p* 0"4 T* ~ 2-00 1"50 1"00 oo 2.5.607 -5.2"622 .00 1.665 .6 0.630 -5.598 -5.672 -2'495 -2'583 .5-608 -5-611 -5.026 -4.658 -2"495 -2"552 .137 -1"668 0"6 Downloaded by [Joh Gutenberg Universitaet] at 05:46 12 April 2012 4"091 1"594 0"760 -0"911 7"001 3.995 -4.039 .l ' 8 / a ) .3.056 -4.122 0"666 -0'229 4"283 1"978 1"219 -0"283 7"750 4-433 3"332 1.651 -5.969 1"195 -0'360 7'744 4-443 3'340 1'129 -1"722 Et 2"518 1"114 0'657 -0"228 4'283 1"978 1"222 -0"259 7'750 4"446 3"355 1"190 -1"544 EXP P~ 2"518 1"121 0'660 -0"258 4"283 1..619 0.629 -5.006 -4. Values of D.5.476 2"301 -0'049 -3"072 4"283 1"992 1"235 -0"288 7-750 4"464 3"373 1"198 -1"594 0-8 7"744 4"451 3"354 1"160 -1-657 J.8/0).5.5.610 .037 -4"063 -4. (6) go(r) is t h e r a d i a l d i s t r i b u t i o n o f t h e S y s t e m w h e n / 3 c = 0 (i.594 -5.2.017 -4.3.572 .2"638 .635 -5.699 GMSA -2"495 -2"595 .50 1.985 1"224 -0"289 GMSA~ 2'518 1"122 0"655 p* 0'4 T* oo 2"00 1"50 1"00 oo 2"00 1"50 1"00 ov 2"00 1"50 1"00 0"70 MC 2"52 1"08 0"69 -0"21 4'22 2"04 1"21 -0"27 7"65 4"27 3"31 1"29 -1"63 Pert 2"518 1"123 0"664 0"246 4"283 1"985 1.5.2"733 .058 -4.5-611 -5.573 . h a r d s p h e r e s ) . pV/NkT MSA Et for t h e Yukawa fluid ( A .Calculated f r o m e n e r g y equation.3.00 ~ 2.562 P~ 2"518 1"093 0"609 -0"388 4'283 1.3. Calculated f r o m p r e s s u r e equation.594 .145 .00 0.623 -5. Henderson et al.975 -4.030 -4-051 -4.495 -2"586 .125 .573 .2.568 . T a b l e 3.605 -5.626 .035 -4.5.446 3"353 1"185 -1.602 .692 EXP -2"495 -2-592 .975 -4"031 -4.610 -5.226 -0"281 7-750 4'459 3"368 1"195 -1"582 2"518 1.114 .2.2.3.975 -4. LEXP P$ 2"481 0"943 0"422 0"645 Et 2"518 1"113 0"653 -0"244 4'283 1"977 1"219 -0'271 7"750 4.624 LEXP -2.5. MSA -2"513 -2. PERTURBATION THEORY CALCULATIONS O n e m e t h o d w h i c h h a s b e e n a p p l i e d w i t h g r e a t s u c c e s s i n t h e t h e o r y of d e n s e f l u i d s is t o e x p a n d g ( r ) i n a p e r t u r b a t i o n s e r i e s : g(r) where =go(r) + ~Egl(r ) +.00 1.244 T a b l e 2.3.2"766 .573 .5-589 -5.573 .073 ..573 .5-622 -5.2.2"658 .2"832 .017 -4.050 .e.8 3.50 1.975 -4.625 -5.616 -5.70 Values of MC U~IN~ for Pert the Yukawa fluid ( A = 1..5.975 -4.655 -5.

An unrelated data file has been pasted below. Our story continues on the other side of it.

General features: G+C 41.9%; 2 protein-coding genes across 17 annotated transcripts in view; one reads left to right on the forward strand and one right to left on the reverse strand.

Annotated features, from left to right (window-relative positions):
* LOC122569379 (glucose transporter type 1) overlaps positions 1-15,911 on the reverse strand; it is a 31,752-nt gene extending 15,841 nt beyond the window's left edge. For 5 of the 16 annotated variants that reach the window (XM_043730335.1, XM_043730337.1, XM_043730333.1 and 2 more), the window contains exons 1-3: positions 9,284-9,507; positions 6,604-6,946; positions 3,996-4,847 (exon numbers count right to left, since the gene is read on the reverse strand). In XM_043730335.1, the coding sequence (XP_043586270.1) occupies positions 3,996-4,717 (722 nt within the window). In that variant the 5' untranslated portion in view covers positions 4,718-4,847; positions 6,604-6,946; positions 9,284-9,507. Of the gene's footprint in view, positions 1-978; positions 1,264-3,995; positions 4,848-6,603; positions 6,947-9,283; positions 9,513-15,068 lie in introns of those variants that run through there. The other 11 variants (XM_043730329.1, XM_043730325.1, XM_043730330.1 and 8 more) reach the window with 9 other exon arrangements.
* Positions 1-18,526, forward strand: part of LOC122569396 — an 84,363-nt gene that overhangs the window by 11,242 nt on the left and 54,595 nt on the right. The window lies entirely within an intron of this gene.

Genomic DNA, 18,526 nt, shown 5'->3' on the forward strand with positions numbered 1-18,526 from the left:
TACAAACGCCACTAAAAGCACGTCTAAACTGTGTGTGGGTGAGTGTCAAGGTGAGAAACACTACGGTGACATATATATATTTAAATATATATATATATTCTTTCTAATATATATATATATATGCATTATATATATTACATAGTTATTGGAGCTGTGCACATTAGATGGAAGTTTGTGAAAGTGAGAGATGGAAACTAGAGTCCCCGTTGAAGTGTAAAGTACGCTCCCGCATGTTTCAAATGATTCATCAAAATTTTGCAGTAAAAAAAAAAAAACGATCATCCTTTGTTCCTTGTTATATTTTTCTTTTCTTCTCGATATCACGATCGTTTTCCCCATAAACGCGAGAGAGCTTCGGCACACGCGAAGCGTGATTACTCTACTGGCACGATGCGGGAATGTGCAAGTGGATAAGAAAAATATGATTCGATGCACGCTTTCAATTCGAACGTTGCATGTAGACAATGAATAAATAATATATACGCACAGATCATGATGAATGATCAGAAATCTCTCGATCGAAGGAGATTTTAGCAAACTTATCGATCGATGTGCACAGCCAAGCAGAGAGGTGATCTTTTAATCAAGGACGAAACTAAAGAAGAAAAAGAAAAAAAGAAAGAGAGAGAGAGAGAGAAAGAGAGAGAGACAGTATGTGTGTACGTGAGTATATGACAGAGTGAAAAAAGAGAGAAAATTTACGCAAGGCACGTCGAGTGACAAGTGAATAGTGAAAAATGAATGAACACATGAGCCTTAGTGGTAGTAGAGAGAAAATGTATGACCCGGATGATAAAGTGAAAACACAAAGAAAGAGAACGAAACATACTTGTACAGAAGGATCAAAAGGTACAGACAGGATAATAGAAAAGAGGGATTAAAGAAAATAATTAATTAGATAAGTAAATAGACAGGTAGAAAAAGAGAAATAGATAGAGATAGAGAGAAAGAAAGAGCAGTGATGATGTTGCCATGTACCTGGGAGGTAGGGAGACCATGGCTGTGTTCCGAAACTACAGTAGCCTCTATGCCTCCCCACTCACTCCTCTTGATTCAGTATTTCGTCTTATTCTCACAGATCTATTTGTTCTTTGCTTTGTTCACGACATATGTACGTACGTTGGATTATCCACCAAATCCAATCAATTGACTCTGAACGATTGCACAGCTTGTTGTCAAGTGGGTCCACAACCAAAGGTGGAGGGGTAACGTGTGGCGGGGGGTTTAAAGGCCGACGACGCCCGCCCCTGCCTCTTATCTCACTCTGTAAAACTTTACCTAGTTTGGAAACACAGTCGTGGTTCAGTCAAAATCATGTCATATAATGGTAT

0245 0.0426 -0"0628 -0"0780 -0-0737 -0.0390 0.0045 0.Equation o[ state 245 w h i c h has a l r e a d y b e e n t a b u l a t e d [15.1417 0"0369 -0"0353 -0"0449 -0"0839 -0"0744 -0.0365 -0"0557 -0"0587 -0"0611 -0"0640 -0"0346 -0"0304 -0"0203 -0"0224 -0"0225 -0"0026 -0-0043 -0. T h e p e r t u r b a t i o n e x p a n s i o n of t h e t h e r m o d y n a m i c p r o p e r t i e s c a n b e o b t a i n e d from A / N k T = A o / N k Y + / 3 ~ A 1 / N k T + (/%)~ & / N k Y + . w h i c h are e x a c t a p a r t f r o m t h e s t a t i s t i c a l u n c e r t a i n t i e s of t h e M C m e t h o d .0265 0"0481 0"0399 0-0203 0"0313 0"0371 0"0152 0"0280 0.0555 -0"0459 -0'0447 -0..4916 1"5379 1"5827 1"6263 1"6688 1"7103 1"7507 1-7903 1-8289 1"8668 1"9039 1"9404 1"976t 2"0112 2"0457 2"0797 2"1131 2"1459 2-1783 2"2102 2"2417 0"2000 0-7809 0-6284 0"4162 0"3111 0"2098 0'1193 0"0815 0"0682 0"0127 0-0186 0"0081 0"0435 0-0040 -0"0212 -0"0534 -0"0131 -0"0105 -0"0091 -0-0241 -0"0126 0"0130 0"0221 0"0149 0"0261 0"0022 0"0020 0"0240 0"0236 .0041 -0. _ l .0168 0"0132 0"0043 0-0025 0"0025 .5000 0"5113 0"3253 0. which is taken to be (7) Downloaded by [Joh Gutenberg Universitaet] at 05:46 12 April 2012 A o / N k T .0342 0"0433 0"0446 0-0367 0"0526 0"0473 0"0486 0"0354 0"0443 0.0166 0.0"0244 0"0335 0"3000 0"6834 0"4509 0"3312 0"1962 0'1197 0"0544 -0"0538 -0"0326 -0.0116 0.r3rfl) ideal gas t e r m s .0238 0.0051 0-0363 0.o r d e r t e r m .0196 0.0094 0"0042 0"0124 0.0118 0. 16].0827 -0"0781 -0"0515 -0"0563 -0'0389 -0"0277 -0"0123 0"0118 0'0102 0"0199 0"0175 0.4 . T h e f i r s t .0046 0"0133 0"0310 0.0699 -0.0314 -0"0119 -0"0151 -0-0139 -0.0016 0.2903 1"3435 1"3946 1.0154 0"4338 0"3735 0-2483 0-1508 0"0845 0"0287 0"0018 -0"0253 -0"0552 ..0168 -0.2636 0"0266 -0'0075 -0"0027 -0"0147 -0"0192 -0"0122 -0"0138 -0'0110 -0-0102 -0"0060 -0"0038 0. V a l u e s f o r g l ( r ) f o r a h i g h d e n s i t y a r e p l o t t e d in f i g u r e 1.0007 0"0016 0"0034 0"0100 0"0193 0"0184 0"0182 0"0184 0"0089 0"0176 0"0176 0"0227 0"0131 0"0016 0.0110 -0'0082 0. gl(r).0119 0.4440 1. can b e c a l c u l a t e d f r o m t h e c o n v e n i e n t e x p r e s s i o n s ( e q u a t i o n s (59) a n d (66) of r e f e r e n c e [16]) of B a r k e r a n d H e n d e r s o n .0 ' 0 4 8 4 .0061 0"0046 0"0079 r*/p* 1"0000 1"0512 1"1158 1"1769 1"2349 1.0 ' 0 1 7 9 -0"0219 .0363 -0. T h e r e s u l t i n g v a l u e s of gl(r). are l i s t e d in t a b l e 4.0.0243 0"0255 0.. where A 0 is the hard-sphere free energy.0005 0-0003 -0"0013 0"0050 0.+ e (1 (8) Table 4.0 ' 0 7 3 9 -0"0557 -0"0609 -0"0633 -0"0760 -0"0550 -0"0573 -0"0145 -0"0622 -0-0262 -0"0401 . Values of gl(r)for the Yukawa fluid ( ~ = 1-8/~).0051 0. 0"4000 0"5939 0"4194 0"2266 0"1307 0"0191 -0.0175 -0.0077 0"0107 0"0056 0"0166 0"0027 0"0084 0"0006 .0256 0'6000 0"7000 0"8000 0"3178 0-0733 -0"0138 -0"0244 -0"0272 -0"0156 -0"0199 -0"0216 -0"0210 -0.0171 -0.9000 0.0 ' 0 0 9 3 -0"0346 0"0064 -0"0139 0"0024 -0"0019 0'0058 0"0215 0"0118 0"0119 0'0057 0"0198 0"0203 0"0249 0"0204 0"0346 0"0308 0"0352 0"0361 0"0468 0"0417 0"0242 0"0354 0'0451 0"0294 0"0321 0-0307 0"0408 0"0107 0'0178 0.